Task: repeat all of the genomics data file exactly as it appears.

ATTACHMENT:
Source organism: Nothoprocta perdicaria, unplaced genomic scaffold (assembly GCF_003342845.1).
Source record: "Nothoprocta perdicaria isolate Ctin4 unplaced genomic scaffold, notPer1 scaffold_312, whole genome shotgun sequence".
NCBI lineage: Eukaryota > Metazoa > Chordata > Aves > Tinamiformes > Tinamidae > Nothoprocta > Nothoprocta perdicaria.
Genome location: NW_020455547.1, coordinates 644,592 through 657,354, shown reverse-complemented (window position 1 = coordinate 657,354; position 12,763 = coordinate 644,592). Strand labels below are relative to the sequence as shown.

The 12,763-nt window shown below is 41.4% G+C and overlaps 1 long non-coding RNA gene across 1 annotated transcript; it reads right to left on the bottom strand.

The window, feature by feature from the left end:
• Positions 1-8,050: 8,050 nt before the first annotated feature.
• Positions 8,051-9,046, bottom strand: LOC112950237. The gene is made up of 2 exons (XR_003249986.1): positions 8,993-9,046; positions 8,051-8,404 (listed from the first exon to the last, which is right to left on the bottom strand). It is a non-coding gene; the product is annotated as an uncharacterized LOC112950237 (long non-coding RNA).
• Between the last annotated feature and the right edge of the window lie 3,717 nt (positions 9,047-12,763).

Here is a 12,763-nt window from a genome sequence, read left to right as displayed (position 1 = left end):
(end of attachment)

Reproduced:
Source organism: Nothoprocta perdicaria, unplaced genomic scaffold (assembly GCF_003342845.1).
Source record: "Nothoprocta perdicaria isolate Ctin4 unplaced genomic scaffold, notPer1 scaffold_312, whole genome shotgun sequence".
NCBI lineage: Eukaryota > Metazoa > Chordata > Aves > Tinamiformes > Tinamidae > Nothoprocta > Nothoprocta perdicaria.
Genome location: NW_020455547.1, coordinates 644,592 through 657,354, shown reverse-complemented (window position 1 = coordinate 657,354; position 12,763 = coordinate 644,592). Strand labels below are relative to the sequence as shown.

The 12,763-nt window shown below is 41.4% G+C and overlaps 1 long non-coding RNA gene across 1 annotated transcript; it reads right to left on the bottom strand.

The window, feature by feature from the left end:
• Positions 1-8,050: 8,050 nt before the first annotated feature.
• Positions 8,051-9,046, bottom strand: LOC112950237. The gene is made up of 2 exons (XR_003249986.1): positions 8,993-9,046; positions 8,051-8,404 (listed from the first exon to the last, which is right to left on the bottom strand). It is a non-coding gene; the product is annotated as an uncharacterized LOC112950237 (long non-coding RNA).
• Between the last annotated feature and the right edge of the window lie 3,717 nt (positions 9,047-12,763).

Here is a 12,763-nt window from a genome sequence, read left to right as displayed (position 1 = left end):